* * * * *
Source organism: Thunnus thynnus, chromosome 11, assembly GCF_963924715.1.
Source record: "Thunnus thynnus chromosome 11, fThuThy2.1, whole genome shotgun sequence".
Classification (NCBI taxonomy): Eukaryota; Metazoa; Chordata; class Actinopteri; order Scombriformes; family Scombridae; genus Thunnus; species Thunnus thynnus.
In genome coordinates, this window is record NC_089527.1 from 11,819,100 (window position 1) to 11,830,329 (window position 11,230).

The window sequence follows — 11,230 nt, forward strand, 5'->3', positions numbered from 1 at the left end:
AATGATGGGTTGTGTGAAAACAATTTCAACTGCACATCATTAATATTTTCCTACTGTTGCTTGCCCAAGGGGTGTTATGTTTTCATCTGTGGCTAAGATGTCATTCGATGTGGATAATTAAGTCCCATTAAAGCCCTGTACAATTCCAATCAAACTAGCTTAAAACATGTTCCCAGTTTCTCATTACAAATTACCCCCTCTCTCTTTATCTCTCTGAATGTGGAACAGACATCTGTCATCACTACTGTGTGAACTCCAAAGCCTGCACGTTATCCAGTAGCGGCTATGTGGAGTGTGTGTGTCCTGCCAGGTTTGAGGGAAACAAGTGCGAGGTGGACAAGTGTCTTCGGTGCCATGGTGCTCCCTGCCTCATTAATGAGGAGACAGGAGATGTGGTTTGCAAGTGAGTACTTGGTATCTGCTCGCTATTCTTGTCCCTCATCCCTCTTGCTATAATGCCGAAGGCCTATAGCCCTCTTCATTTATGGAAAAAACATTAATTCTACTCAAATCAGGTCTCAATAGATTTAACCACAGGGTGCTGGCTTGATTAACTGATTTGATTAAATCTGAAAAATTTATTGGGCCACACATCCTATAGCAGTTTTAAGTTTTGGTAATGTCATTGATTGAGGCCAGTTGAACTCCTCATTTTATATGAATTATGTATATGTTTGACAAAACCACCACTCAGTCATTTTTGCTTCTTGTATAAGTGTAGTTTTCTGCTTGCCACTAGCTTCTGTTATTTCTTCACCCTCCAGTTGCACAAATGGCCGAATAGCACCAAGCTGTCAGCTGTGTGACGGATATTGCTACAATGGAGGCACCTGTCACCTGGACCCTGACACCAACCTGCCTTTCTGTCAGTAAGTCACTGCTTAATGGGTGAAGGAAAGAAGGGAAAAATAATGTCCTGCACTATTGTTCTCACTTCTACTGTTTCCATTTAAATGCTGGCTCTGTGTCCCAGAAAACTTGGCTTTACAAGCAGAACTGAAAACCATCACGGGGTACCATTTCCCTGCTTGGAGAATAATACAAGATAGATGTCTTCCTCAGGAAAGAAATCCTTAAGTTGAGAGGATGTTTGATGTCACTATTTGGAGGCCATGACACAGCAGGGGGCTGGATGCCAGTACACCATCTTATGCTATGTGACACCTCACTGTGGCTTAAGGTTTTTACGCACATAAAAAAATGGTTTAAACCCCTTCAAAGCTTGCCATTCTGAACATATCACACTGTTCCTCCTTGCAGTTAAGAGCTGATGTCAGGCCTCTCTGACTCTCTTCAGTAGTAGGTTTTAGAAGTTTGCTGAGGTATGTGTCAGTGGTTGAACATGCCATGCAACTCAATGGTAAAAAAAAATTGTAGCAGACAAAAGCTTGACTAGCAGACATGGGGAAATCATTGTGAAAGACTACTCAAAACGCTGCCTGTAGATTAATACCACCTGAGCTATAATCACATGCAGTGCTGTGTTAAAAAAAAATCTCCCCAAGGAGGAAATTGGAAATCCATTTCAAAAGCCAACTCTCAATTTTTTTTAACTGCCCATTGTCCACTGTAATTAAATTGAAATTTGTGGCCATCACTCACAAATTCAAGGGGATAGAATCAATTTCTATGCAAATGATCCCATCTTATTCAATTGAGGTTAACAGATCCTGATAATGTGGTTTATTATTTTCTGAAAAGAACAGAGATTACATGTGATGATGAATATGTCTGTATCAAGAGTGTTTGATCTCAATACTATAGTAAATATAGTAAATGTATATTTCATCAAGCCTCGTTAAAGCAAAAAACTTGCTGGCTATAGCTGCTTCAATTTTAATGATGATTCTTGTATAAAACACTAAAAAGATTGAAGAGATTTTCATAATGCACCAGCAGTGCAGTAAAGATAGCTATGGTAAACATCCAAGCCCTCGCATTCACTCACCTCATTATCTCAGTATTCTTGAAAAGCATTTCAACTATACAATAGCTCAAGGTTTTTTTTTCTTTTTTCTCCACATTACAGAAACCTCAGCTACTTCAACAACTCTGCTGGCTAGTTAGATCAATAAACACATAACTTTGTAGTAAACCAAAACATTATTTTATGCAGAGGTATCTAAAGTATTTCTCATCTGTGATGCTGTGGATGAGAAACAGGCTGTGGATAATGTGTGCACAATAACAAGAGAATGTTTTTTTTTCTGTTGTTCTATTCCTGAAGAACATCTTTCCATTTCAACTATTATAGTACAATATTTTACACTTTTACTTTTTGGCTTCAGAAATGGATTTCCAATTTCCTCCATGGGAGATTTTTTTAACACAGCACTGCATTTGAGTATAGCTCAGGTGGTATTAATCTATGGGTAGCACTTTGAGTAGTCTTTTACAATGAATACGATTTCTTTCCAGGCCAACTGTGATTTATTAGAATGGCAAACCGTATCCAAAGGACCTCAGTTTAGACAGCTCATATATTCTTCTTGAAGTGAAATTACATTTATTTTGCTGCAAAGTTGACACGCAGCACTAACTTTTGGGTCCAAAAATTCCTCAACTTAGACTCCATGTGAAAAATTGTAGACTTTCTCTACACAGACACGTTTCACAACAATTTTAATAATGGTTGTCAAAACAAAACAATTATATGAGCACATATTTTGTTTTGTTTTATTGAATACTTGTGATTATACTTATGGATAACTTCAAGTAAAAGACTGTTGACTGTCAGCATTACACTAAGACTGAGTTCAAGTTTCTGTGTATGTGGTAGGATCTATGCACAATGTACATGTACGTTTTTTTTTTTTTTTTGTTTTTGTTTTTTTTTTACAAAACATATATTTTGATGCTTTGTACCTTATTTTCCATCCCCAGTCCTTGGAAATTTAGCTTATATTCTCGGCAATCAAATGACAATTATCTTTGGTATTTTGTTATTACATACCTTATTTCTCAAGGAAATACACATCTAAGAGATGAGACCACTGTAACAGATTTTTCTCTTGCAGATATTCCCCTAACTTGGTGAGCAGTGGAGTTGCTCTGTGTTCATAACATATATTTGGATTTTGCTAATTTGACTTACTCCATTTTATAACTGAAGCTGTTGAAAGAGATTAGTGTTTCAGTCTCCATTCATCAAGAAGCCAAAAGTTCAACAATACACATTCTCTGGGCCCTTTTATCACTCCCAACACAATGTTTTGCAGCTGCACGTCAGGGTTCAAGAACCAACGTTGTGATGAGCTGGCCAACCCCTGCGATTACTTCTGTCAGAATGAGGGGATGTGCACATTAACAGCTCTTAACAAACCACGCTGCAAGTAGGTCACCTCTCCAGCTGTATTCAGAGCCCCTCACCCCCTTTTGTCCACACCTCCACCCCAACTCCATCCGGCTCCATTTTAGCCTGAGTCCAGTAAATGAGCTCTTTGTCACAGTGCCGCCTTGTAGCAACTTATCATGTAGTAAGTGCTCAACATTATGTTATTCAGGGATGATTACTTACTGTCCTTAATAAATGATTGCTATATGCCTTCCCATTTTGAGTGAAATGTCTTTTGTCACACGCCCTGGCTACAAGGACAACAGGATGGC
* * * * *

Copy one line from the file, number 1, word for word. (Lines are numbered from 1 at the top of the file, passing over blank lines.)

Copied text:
Source organism: Thunnus thynnus, chromosome 11, assembly GCF_963924715.1.